The picturesque Valley is all set to witness a unique brand of sporting diplomacy to consolidate efforts for restoring its status as the country’s crowning destination for tourism and fostering its socio-economic integration with the rest of the world.
The Jammu and Kashmir Government will tee off its sports-oriented diplomacy hosting a mega event in May 2010 at the newly laid out Royal Spring Golf Course. High Commissioners and Ambassadors of 70 countries based in New Delhi are set to grace the 18-hole course considered among the best in the country and bracketed among the top six in Asia.
It will not be so much as which diplomat swings his club with what grace at the par 72 track but how well they together putt outside it is what will matter most for the people of the Valley. The first expectation of them is to get the high-end tourists to the heavenly delights of the Zabarwan Mountains at Chashma Shahi, the royal springs, by which the golf course has been named.
Of course, Chief Minister Omar Abdullah strives to bring home the fact that security and political issues are well within his control with the presence of terrorists put at 700 and the decrease in terrorist incidents of violence to 395 up to September-end this year from 708 in the first nine months in 2008.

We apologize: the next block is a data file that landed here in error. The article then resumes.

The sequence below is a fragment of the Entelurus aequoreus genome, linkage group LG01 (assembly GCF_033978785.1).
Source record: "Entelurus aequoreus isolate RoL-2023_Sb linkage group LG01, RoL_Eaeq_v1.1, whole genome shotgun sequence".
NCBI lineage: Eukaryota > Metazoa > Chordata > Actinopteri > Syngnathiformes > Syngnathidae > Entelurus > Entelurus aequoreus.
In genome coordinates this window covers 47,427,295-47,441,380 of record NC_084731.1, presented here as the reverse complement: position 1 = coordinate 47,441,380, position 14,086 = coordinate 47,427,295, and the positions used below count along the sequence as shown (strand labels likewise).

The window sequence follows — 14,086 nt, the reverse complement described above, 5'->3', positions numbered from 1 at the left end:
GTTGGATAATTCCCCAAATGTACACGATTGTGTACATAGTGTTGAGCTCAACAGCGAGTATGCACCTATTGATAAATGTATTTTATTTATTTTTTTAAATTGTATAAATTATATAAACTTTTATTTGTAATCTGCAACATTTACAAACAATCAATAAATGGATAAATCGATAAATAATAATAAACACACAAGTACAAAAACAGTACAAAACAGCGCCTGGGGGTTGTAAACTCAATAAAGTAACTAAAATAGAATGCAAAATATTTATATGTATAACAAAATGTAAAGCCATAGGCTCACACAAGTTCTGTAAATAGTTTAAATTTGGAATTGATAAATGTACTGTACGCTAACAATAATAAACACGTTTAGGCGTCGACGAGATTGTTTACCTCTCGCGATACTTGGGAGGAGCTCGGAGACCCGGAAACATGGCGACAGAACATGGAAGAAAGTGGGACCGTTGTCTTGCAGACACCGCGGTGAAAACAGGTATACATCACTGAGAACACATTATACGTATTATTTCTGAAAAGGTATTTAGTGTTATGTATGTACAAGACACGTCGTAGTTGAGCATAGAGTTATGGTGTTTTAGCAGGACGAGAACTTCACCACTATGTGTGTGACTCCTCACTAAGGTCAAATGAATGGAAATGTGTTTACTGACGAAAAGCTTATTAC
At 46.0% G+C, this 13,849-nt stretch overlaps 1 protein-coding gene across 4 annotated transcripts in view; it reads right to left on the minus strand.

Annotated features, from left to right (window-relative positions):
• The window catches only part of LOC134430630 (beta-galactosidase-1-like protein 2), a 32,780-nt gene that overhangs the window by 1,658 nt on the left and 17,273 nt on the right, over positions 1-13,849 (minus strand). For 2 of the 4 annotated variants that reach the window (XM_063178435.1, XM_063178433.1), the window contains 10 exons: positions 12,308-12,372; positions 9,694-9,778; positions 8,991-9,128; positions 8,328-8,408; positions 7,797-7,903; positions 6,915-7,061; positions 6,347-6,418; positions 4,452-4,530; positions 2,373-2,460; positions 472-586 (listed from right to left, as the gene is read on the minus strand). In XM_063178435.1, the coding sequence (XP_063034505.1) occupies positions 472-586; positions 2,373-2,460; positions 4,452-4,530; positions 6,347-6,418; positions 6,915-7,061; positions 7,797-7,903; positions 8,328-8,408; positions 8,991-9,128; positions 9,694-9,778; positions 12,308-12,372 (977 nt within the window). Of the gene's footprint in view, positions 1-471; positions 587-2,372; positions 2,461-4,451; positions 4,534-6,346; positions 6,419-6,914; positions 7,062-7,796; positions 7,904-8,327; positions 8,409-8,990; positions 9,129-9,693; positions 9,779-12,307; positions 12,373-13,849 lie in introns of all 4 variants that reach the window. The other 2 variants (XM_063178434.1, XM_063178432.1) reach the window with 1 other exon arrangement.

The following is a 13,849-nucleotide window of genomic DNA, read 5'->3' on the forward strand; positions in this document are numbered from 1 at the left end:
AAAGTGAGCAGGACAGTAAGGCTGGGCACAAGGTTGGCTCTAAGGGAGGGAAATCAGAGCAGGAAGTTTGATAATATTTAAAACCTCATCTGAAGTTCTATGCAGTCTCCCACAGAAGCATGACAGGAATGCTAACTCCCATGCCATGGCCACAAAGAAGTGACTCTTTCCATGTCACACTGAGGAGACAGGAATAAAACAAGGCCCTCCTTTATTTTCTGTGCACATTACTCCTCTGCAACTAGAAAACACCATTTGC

Besides, the State has set about earning its revenue not from tourism alone but actually from the mainstay of its economy --agriculture, horticulture, crafts and handicrafts. These diplomats might just inject the spur by opening up export channels for the intricately crafted products unique to the region.
The Centre has done its own spadework, an action plan that stretches beyond the next six months. Prime Minister Manmohan Singh is set to visit the State later this month.
A schedule has been drawn for each departmental secretary to spend one whole day in Srinagar in November to review the progress of schemes across the State. No less than half a dozen Central Ministers were here to attend the All-India Editors’ Conference last week.
Union Home Minister P. Chidambaram, who outlined the schedule, said that the Cabinet Secretary would take stock of the progress in February. “The officials will have to visit Srinagar as a matter of practice,” he said underlining that his time-table was to be here once in eight weeks.
One statement that caught everyone’s attention was Union Renewable Energy Minister Farooq Abdullah’s observation attributing play-up of the most trivial incident as a burning problem to the vested interest of economic lobbies across the State.
Dr. Abdullah did not elaborate, but he and the Chief Minister voiced their concern over the manner in which the alleged threat by Taliban was being played up, hampering the inflow of tourists. Sources close to the government elaborated the point charging that tour operators in Maharashtra and West Bengal deliberately ran down the Valley as a problem spot to veer the tourist away from it and force them to accept the packages offered by them.